Today – I went into surgery (starving with an ‘iffy’ belly after the damn prep AGAIN). The surgeon was efficient and kind. It was outpatient. I rolled into the OR like a “baller” cause hell yea I know my way around this scene! I also know my way around 10,9…lights out. Ha. When I woke up in recovery, a bit groggy, I noticed and felt some wetness on my face. Tears rolling down out of my eyes. The sudden surge of sadness that I am yes, here again. It seems like all roads lead here to a dark recovery room, waiting again. Maybe it was the drugs? No worries, I quickly got it together. But for those few minutes, it just felt good to let it out by myself in a dark recovery room.

And here I am again, waiting. No course to set my sights on. Pathology should be back by midweek. I’m praying for good news but whatever it is, it is and I will deal. Best case – we are all good and monitor. Worst case – we’ve got a whole new chemo regimen to tap. And then the places in between. The waiting. It’s the waiting that sucks. It’s the waiting that finds me peering over that edge. Where is my next move?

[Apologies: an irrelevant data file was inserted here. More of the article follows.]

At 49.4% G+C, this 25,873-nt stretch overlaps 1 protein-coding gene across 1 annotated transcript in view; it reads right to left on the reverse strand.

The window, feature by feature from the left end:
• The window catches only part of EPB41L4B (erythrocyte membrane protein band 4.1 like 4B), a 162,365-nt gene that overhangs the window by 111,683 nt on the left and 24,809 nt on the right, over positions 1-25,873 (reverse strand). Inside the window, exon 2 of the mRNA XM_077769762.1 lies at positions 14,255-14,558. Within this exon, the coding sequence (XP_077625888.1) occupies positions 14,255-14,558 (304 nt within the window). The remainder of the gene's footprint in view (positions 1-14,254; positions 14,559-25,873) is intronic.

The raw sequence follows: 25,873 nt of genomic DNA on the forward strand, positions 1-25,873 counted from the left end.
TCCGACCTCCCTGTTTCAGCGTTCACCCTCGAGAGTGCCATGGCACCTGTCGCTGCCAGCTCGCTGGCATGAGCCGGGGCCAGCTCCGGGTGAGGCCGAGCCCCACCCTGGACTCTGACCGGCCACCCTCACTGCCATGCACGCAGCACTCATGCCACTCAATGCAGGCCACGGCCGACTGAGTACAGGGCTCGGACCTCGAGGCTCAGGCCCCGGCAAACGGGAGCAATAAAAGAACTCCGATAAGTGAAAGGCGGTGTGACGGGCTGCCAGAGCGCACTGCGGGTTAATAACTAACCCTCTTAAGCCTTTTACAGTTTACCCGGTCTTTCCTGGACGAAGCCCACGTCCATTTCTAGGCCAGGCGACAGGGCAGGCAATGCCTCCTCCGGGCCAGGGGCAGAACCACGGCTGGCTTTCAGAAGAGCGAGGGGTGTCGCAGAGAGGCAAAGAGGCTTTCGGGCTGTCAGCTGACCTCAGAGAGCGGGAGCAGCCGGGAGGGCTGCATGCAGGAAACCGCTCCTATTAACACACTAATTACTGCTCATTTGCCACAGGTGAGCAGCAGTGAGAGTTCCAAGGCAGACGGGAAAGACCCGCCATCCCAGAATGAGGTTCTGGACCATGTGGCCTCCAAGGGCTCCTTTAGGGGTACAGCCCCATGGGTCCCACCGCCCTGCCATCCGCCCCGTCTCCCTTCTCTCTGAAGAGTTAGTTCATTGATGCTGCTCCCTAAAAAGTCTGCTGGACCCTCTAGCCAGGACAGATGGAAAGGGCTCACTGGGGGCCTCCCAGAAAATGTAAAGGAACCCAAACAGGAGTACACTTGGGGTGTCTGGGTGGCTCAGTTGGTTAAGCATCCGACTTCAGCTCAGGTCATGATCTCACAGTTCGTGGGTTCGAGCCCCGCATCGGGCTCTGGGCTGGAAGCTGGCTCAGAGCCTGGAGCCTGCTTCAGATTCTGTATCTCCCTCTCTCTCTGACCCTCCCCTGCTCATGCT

After all of this, the Hubs and I have opted to make the trek to a larger, research facility for a second opinion regarding all of my care. I shall make sure my medical records or my small novel as it has been dubbed, will make the journey as well. Let’s just get a fresh perspective. We are lucky to be headed that way on Friday. Until then, I wait. I find my “Zen” somehow.

 

 

New year, new thoughts, new hope, love

Blog flyingWow, I realize I am a little late to the game here – a brand New Year! 2016 is here and new possibilities and hope are in front of us.